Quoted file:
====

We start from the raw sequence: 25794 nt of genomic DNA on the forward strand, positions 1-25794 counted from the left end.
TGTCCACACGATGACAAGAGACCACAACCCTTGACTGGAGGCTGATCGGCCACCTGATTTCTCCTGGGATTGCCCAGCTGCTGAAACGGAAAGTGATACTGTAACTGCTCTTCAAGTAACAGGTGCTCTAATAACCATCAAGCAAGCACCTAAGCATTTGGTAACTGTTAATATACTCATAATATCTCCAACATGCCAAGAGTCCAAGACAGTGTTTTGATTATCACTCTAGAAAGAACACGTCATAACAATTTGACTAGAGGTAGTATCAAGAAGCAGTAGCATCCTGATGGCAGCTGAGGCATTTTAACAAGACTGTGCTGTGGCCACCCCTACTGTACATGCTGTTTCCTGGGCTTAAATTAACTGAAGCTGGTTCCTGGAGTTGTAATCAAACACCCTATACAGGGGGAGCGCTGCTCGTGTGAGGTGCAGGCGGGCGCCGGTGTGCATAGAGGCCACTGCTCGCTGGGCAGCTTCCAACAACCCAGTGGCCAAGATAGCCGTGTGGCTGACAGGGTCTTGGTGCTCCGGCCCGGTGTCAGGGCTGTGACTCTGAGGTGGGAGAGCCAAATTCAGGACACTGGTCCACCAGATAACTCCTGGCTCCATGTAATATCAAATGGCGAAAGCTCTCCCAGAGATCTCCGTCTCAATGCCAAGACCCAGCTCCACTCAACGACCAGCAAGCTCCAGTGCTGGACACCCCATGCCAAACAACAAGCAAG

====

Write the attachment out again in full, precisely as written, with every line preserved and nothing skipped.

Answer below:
We start from the raw sequence: 25794 nt of genomic DNA on the forward strand, positions 1-25794 counted from the left end.
TGTCCACACGATGACAAGAGACCACAACCCTTGACTGGAGGCTGATCGGCCACCTGATTTCTCCTGGGATTGCCCAGCTGCTGAAACGGAAAGTGATACTGTAACTGCTCTTCAAGTAACAGGTGCTCTAATAACCATCAAGCAAGCACCTAAGCATTTGGTAACTGTTAATATACTCATAATATCTCCAACATGCCAAGAGTCCAAGACAGTGTTTTGATTATCACTCTAGAAAGAACACGTCATAACAATTTGACTAGAGGTAGTATCAAGAAGCAGTAGCATCCTGATGGCAGCTGAGGCATTTTAACAAGACTGTGCTGTGGCCACCCCTACTGTACATGCTGTTTCCTGGGCTTAAATTAACTGAAGCTGGTTCCTGGAGTTGTAATCAAACACCCTATACAGGGGGAGCGCTGCTCGTGTGAGGTGCAGGCGGGCGCCGGTGTGCATAGAGGCCACTGCTCGCTGGGCAGCTTCCAACAACCCAGTGGCCAAGATAGCCGTGTGGCTGACAGGGTCTTGGTGCTCCGGCCCGGTGTCAGGGCTGTGACTCTGAGGTGGGAGAGCCAAATTCAGGACACTGGTCCACCAGATAACTCCTGGCTCCATGTAATATCAAATGGCGAAAGCTCTCCCAGAGATCTCCGTCTCAATGCCAAGACCCAGCTCCACTCAACGACCAGCAAGCTCCAGTGCTGGACACCCCATGCCAAACAACAAGCAAG